The Donkey’s Jaw
Ben Tinsley

The Donkey’s Jaw (Prologue.)


I first started writing “The Donkey’s Jaw” in 1991 while at college at Tarleton State University in Stephenville, Texas. I didn’t finish and publish the poem until 2014.

It was originally intended to be a sequel to a villanelle I’d written about my father, “Daddy Searched For Holy Grail,” which I also started in college and also formally published in the 2010’s.

The “Donkey’s Jaw,” a fairly unstructured poem when compared to a highly-structured villanelle, was based on some thoughts about my Dad as a young man in East Texas — combined with several strange and unrelated dreams I’d had as a teenager.

In those dreams, a beautiful young woman strolled with me through a graveyard. One of the graves we walked over in the dream was mine.

Oddly, my son Jake, 20 as of this writing, also dreamed of this woman – or a woman similar to her.

I never told Jake about this poem or my dreams until after he informed me about his. He read “Donkey’s Jaw” and was astonished; he came to the conclusion we were speaking about the same woman.

I wrote “The Donkey’s Jaw” in 1991, but didn’t immediately publish it. (The Internet was in its infancy and I didn't feel like shopping it around to literary magazines as I had my other poems and short stories.)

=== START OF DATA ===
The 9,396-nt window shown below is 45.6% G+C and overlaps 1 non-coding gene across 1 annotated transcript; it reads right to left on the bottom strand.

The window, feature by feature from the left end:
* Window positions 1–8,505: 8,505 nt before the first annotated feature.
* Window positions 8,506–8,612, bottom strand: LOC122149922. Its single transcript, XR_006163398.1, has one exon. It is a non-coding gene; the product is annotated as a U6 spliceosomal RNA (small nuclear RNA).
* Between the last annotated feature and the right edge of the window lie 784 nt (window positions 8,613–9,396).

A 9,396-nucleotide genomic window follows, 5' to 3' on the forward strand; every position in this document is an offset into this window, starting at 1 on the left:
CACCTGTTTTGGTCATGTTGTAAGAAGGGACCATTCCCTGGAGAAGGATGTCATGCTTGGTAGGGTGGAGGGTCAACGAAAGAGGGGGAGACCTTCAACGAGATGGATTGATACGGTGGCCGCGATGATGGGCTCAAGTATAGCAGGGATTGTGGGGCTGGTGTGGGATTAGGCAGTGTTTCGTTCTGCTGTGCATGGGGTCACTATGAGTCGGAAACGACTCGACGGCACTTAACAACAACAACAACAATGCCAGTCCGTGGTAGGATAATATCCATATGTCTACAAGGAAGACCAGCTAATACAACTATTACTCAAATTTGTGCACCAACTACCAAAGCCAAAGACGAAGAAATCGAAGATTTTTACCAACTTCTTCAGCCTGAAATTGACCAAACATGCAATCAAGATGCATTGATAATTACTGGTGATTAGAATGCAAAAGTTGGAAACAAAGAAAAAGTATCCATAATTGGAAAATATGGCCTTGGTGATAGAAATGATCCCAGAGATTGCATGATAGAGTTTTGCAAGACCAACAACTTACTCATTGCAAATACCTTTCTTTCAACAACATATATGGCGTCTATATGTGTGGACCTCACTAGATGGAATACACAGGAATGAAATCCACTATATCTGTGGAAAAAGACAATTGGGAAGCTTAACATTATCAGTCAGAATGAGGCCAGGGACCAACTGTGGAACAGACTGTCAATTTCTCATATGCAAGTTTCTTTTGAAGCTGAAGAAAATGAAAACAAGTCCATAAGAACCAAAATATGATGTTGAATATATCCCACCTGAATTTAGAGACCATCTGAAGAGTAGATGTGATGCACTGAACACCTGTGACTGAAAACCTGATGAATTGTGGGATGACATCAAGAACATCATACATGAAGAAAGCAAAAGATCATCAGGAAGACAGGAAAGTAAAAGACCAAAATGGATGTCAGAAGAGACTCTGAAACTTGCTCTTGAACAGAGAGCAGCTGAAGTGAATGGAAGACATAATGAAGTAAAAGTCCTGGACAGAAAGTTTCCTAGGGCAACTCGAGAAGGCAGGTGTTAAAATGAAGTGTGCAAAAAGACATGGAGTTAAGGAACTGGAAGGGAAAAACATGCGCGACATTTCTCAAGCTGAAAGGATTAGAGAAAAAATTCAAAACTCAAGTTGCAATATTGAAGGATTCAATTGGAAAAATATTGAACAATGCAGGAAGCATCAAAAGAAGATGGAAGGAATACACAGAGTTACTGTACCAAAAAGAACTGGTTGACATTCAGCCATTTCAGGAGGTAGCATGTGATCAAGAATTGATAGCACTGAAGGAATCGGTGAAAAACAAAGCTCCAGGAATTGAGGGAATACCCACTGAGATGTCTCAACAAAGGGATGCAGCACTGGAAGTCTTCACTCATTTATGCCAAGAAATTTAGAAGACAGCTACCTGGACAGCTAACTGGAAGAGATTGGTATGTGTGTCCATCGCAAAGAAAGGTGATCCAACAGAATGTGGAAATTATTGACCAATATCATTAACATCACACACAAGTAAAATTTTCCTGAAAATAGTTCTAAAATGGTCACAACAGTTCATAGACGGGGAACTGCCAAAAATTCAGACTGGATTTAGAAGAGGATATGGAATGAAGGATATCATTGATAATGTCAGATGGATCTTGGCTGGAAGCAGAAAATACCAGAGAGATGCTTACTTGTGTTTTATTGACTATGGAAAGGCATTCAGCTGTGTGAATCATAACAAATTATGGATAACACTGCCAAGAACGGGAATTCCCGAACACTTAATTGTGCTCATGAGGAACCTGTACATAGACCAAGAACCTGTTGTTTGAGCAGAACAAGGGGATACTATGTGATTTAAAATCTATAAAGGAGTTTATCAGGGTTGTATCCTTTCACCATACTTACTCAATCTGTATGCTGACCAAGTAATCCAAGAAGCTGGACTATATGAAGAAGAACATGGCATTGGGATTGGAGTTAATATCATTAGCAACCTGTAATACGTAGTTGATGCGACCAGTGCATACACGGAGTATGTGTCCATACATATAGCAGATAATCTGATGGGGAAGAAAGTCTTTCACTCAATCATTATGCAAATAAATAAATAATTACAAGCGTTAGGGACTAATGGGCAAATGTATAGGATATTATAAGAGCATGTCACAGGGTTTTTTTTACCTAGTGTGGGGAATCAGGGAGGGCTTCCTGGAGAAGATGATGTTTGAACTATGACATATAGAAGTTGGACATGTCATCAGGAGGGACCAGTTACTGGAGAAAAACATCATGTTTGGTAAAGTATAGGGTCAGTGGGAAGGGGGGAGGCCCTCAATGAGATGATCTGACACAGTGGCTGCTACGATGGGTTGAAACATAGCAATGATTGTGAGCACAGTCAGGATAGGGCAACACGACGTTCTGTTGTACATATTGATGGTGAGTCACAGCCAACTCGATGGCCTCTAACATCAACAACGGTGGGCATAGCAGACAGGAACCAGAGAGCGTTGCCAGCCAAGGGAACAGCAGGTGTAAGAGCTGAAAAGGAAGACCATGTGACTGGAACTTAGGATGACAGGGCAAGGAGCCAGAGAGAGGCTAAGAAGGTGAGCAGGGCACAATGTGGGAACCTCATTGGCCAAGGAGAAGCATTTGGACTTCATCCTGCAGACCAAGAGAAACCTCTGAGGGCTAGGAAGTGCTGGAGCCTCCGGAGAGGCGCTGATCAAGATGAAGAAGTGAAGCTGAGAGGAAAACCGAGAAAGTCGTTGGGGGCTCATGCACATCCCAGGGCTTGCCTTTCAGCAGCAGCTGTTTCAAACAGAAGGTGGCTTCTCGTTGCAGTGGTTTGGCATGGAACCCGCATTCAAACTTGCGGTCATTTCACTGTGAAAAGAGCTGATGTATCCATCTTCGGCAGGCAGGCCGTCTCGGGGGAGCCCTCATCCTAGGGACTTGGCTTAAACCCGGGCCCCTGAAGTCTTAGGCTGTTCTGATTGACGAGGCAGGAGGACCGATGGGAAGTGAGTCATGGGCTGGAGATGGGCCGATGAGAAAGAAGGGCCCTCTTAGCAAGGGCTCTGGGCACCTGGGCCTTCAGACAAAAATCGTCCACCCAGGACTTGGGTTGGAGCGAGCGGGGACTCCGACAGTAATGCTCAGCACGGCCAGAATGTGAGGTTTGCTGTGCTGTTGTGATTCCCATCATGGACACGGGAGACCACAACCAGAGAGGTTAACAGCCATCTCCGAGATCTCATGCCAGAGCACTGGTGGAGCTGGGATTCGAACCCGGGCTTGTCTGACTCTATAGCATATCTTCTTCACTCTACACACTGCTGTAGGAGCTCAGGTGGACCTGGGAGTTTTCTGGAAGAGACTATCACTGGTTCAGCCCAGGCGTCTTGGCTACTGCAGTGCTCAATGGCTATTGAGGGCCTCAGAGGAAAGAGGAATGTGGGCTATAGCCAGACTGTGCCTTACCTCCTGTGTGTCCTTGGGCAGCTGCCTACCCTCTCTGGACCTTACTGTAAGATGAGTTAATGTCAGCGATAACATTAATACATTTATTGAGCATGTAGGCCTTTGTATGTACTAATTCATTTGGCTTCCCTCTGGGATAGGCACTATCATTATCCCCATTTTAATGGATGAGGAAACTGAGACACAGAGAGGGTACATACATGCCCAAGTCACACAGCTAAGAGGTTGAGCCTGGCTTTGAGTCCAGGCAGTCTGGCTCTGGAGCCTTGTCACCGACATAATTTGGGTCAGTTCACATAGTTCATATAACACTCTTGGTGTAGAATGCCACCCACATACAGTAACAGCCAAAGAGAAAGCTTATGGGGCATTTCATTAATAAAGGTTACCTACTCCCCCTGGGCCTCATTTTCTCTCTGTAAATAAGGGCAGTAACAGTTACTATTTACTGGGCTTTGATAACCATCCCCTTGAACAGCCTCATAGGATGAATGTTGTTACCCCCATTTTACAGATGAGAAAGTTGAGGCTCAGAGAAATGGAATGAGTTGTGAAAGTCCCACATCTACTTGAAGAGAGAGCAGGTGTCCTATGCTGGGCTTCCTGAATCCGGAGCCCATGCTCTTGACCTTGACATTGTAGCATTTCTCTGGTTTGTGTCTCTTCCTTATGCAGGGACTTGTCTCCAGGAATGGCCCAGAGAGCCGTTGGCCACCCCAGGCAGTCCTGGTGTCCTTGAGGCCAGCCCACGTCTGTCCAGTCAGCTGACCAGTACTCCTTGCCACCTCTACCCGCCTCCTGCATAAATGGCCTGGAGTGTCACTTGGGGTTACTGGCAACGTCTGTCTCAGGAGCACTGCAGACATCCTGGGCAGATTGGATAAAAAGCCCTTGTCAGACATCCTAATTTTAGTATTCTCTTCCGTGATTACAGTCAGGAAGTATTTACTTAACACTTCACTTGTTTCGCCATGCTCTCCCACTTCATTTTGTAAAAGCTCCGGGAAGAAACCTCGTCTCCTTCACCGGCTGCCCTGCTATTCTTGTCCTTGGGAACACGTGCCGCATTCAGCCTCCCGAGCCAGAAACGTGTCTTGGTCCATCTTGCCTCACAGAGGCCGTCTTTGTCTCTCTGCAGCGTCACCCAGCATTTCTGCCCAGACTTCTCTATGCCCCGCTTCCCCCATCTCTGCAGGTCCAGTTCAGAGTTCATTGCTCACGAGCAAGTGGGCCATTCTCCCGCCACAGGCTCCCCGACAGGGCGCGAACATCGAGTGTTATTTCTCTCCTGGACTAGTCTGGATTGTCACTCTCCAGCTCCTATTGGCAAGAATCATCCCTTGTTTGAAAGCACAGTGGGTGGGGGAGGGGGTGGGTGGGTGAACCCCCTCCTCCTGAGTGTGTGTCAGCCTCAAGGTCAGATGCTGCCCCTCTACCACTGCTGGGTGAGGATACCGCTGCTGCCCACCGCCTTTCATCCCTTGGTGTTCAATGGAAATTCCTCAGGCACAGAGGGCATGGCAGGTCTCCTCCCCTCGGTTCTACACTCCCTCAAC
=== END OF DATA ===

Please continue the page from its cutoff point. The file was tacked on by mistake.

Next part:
Over the years I just kept working on it and working on it. And working on it.

Tweak. Tweak. Tweak. Years passed by.

After several years, I started to explore the content of “Donkey’s Jaw”as if I were a reader rather than the writer: What is the poem about, actually? My father? Me? My son? (You know, the son who didn’t exist when I first wrote the poem?)

Is “Donkey’s Jaw” a coming of age story? Is it about romance? Why did I mention “rage?”

Some friends who read it even speculated it might really be about a serial killer about to pounce on his first victim.

Again, once my muse had departed, once this poem was written and out of my system, I became as much of a spectator about it as any of you.

Sometimes you think you’re addressing and discussing one particular thing with a poem or song lyrics — but you later realize you had no real idea what you were writing about. It’s like you tapped into something from somewhere else and dragged it back with you into this world.

So, ultimately, I guess what this poem is about is up to the reader.

Thank you for reading these thoughts.

And I hope you enjoy “The Donkey’s Jaw!”

Your friend,


Feb. 24. 2015